“Hail, Caesar!” – a film review by Gary Chew
I submit that most actors who appear in movies made by the Coen brothers must be falling all over themselves to get even a small part in whatever new project Joel and Ethan have hatched. Such is the case with the one that’s just opened and the brothers have dubbed Hail, Caesar!
There is a more than an even chance most of those who made this cast didn’t earn bushels and bushels of thousand dollars bills doing the Coen part they were lucky enough to snag. What well-known actors do get in such a deal as this is the fun of doing a picture that gives the “finger” to the roles they might be seen in more often … that do bring in the big bucks. Ah, show bid’ness.
Other than Josh Brolin and George Clooney, who carry the movie, everyone is pretty much in a cameo. Why would well-known film stars want big pay checks plus a percentage of the box office when they can redeem themselves for other movies they’ve already done that don’t place the myths and legends of Hollywood inside a metaphorical piñata as have the Coens done with Hail, Caesar!, then bash it with a large bat?
Cameos are handled by Scarlett Johansson, Ralph Fiennes, Jonah Hill, Frances McDormand, Channing Tatum and Tilda Swinton in a double role cameo of twins who are scurrilously-spoken Hollywood gossip columnists. Hedda Hopper and her doppelganger … or shades of Trumbo plus one. Yikes!
Joel and Ethan put you in Hollywood during the Fifties with Brolin’s character, Eddie Mannix, up to his fedora in trouble having to run Capital Pictures. Eddie handles all that’s necessary to cover up foibles pulled off by his biggest stars; antics that are unacceptable for the decent folks back in flyover land.
Clooney, in his Roman centurion garb, is a Hestonesque character named Baird Whitlock. Baird isn’t the brightest bulb down along Hollywood and Vine. He’s kidnapped from the studio while shooting a Bible epic and taken ransom by some Hollywood Commies of the 50s. They’re holding him at a swank beach house just a hammer and sickle from the world’s largest ocean. I lost it during the Hollywood Commie cell meeting scene. Such intellectualizing you have never heard before; Baird missing it all.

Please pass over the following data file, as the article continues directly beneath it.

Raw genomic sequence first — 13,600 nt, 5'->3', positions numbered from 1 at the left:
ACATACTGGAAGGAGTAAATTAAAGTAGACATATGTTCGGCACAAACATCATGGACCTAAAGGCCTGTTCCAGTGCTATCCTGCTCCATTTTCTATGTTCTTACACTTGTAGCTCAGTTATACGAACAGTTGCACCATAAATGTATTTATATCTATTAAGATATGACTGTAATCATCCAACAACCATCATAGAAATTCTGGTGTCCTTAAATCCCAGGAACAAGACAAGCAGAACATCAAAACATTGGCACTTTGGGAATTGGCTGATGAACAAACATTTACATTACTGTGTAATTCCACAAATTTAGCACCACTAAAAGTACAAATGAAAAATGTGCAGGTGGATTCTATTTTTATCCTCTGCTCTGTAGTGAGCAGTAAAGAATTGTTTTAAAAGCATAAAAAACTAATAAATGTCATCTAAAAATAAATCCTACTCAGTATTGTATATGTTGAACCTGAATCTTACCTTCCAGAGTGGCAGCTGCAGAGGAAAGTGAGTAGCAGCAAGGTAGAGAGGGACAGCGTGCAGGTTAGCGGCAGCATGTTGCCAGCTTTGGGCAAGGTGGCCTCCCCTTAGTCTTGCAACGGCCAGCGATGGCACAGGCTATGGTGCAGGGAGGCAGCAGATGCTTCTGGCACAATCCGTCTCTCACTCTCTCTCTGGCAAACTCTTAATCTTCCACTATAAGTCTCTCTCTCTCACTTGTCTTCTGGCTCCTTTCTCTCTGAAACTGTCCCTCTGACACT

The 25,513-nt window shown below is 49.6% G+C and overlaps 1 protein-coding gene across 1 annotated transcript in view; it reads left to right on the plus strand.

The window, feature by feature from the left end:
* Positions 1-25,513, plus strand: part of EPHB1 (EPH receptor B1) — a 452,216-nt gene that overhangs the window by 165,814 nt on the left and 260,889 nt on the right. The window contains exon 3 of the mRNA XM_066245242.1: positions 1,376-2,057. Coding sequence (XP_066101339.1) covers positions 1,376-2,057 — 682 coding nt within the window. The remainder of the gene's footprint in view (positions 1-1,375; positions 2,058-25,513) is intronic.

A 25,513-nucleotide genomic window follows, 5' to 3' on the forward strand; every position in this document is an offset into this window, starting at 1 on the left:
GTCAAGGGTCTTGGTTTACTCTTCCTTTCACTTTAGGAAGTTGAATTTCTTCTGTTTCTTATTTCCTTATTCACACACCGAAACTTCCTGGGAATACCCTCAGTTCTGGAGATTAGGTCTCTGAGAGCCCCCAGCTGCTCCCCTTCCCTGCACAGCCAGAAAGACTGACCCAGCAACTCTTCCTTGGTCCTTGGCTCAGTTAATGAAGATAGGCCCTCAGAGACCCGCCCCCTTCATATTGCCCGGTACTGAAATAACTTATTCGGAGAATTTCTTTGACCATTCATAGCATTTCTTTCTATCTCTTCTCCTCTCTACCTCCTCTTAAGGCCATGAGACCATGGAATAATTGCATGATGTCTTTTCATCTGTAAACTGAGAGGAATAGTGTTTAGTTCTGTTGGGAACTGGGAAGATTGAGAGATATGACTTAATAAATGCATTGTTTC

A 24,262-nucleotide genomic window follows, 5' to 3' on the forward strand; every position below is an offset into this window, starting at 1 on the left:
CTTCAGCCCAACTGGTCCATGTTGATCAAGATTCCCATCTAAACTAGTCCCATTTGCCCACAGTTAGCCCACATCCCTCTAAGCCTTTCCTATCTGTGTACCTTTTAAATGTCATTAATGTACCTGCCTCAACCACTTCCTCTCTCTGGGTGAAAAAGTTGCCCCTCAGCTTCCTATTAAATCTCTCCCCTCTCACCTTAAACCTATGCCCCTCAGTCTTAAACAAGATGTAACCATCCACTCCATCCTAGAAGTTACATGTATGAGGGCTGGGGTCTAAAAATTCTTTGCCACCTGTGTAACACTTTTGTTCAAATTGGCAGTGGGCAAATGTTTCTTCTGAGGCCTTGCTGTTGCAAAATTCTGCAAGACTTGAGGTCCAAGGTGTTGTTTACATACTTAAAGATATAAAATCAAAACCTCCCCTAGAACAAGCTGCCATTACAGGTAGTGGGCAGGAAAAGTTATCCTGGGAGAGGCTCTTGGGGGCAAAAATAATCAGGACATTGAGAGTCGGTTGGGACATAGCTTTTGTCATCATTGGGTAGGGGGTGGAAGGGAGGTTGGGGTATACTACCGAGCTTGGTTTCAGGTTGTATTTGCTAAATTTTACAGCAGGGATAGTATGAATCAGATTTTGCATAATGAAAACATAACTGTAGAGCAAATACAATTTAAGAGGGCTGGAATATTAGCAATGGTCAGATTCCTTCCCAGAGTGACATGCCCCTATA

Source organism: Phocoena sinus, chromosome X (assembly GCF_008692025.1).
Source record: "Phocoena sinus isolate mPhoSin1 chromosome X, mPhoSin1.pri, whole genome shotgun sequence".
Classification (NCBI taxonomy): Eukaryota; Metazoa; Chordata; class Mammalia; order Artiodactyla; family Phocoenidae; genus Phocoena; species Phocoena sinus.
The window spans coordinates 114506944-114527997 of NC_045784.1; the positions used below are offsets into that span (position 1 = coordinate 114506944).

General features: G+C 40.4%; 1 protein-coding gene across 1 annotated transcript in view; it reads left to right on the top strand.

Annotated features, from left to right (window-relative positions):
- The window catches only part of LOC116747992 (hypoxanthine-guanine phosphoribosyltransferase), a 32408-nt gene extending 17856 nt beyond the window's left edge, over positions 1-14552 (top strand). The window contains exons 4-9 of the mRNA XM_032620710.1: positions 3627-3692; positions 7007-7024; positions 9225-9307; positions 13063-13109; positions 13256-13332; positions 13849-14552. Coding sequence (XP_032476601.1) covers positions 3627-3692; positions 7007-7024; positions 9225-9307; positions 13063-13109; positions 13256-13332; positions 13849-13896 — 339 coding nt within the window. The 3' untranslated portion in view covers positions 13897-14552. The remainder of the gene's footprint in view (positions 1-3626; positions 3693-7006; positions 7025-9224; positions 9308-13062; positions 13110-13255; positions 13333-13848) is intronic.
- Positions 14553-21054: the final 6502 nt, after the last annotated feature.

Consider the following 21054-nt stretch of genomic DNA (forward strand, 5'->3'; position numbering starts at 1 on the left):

I again lost control when Tatum, after actually doing his really fancy dance routine in a sailor suit, a la Gene Kelly or Donald O’Connor, looks as if he’ll be rendezvousing with a Russian sub just off La Jolla, or wherever, that will whisk him away forever to the Soviet Union. (And he seemed like such a nice boy.)
The film has memorable bits, but holds not too well together. Although it may play a bit too much to the “wings,” it entertained the heck out of me — despite its abrupt finish and no denouement. If I recall correctly, approximately the first half of Hail had everyone chortling. Laughs subsided as the narrative graduated to more politics and deeper, yet humorous cynicism. Some people may feel dissed by what they see as irreligious innuendo. I laughed myself silly, but confess: I’m a Coen bro freak.
Two other cameos should be mentioned: Alison Pill plays Eddie’s wife and Clancy Brown (HBO’s Carnivale and the more recent feature, 99 Homes) plays alongside Clooney. That comes near the finish in a scene that has Clooney, as Baird, delivering almost all of a long and moving soliloquy. Brown’s role is further identified in publicity material as a “Communist screenwriter.”
For me, the only real issue with Hail Caesar is that Scarlett Johansson didn’t get more face time.
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